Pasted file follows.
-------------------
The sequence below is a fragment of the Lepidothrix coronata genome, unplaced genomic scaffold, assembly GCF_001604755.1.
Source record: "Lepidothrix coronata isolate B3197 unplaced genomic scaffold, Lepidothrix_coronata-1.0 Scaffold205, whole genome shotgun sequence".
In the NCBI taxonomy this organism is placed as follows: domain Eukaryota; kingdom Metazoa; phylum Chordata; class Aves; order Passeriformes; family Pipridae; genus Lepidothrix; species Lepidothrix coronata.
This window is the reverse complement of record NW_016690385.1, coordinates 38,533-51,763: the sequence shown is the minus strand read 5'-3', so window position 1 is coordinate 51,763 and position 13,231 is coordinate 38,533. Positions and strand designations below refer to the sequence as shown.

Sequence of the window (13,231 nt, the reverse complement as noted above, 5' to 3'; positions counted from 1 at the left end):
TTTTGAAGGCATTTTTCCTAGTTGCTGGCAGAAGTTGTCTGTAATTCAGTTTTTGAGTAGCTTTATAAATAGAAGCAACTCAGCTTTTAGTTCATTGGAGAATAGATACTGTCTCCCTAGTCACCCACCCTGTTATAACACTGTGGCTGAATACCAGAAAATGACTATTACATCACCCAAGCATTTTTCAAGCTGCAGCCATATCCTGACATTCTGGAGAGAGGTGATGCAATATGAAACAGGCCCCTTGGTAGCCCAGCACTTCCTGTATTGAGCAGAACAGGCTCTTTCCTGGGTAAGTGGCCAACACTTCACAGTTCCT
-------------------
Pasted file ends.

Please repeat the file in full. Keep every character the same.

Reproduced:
The sequence below is a fragment of the Lepidothrix coronata genome, unplaced genomic scaffold, assembly GCF_001604755.1.
Source record: "Lepidothrix coronata isolate B3197 unplaced genomic scaffold, Lepidothrix_coronata-1.0 Scaffold205, whole genome shotgun sequence".
In the NCBI taxonomy this organism is placed as follows: domain Eukaryota; kingdom Metazoa; phylum Chordata; class Aves; order Passeriformes; family Pipridae; genus Lepidothrix; species Lepidothrix coronata.
This window is the reverse complement of record NW_016690385.1, coordinates 38,533-51,763: the sequence shown is the minus strand read 5'-3', so window position 1 is coordinate 51,763 and position 13,231 is coordinate 38,533. Positions and strand designations below refer to the sequence as shown.

Sequence of the window (13,231 nt, the reverse complement as noted above, 5' to 3'; positions counted from 1 at the left end):
TTTTGAAGGCATTTTTCCTAGTTGCTGGCAGAAGTTGTCTGTAATTCAGTTTTTGAGTAGCTTTATAAATAGAAGCAACTCAGCTTTTAGTTCATTGGAGAATAGATACTGTCTCCCTAGTCACCCACCCTGTTATAACACTGTGGCTGAATACCAGAAAATGACTATTACATCACCCAAGCATTTTTCAAGCTGCAGCCATATCCTGACATTCTGGAGAGAGGTGATGCAATATGAAACAGGCCCCTTGGTAGCCCAGCACTTCCTGTATTGAGCAGAACAGGCTCTTTCCTGGGTAAGTGGCCAACACTTCACAGTTCCT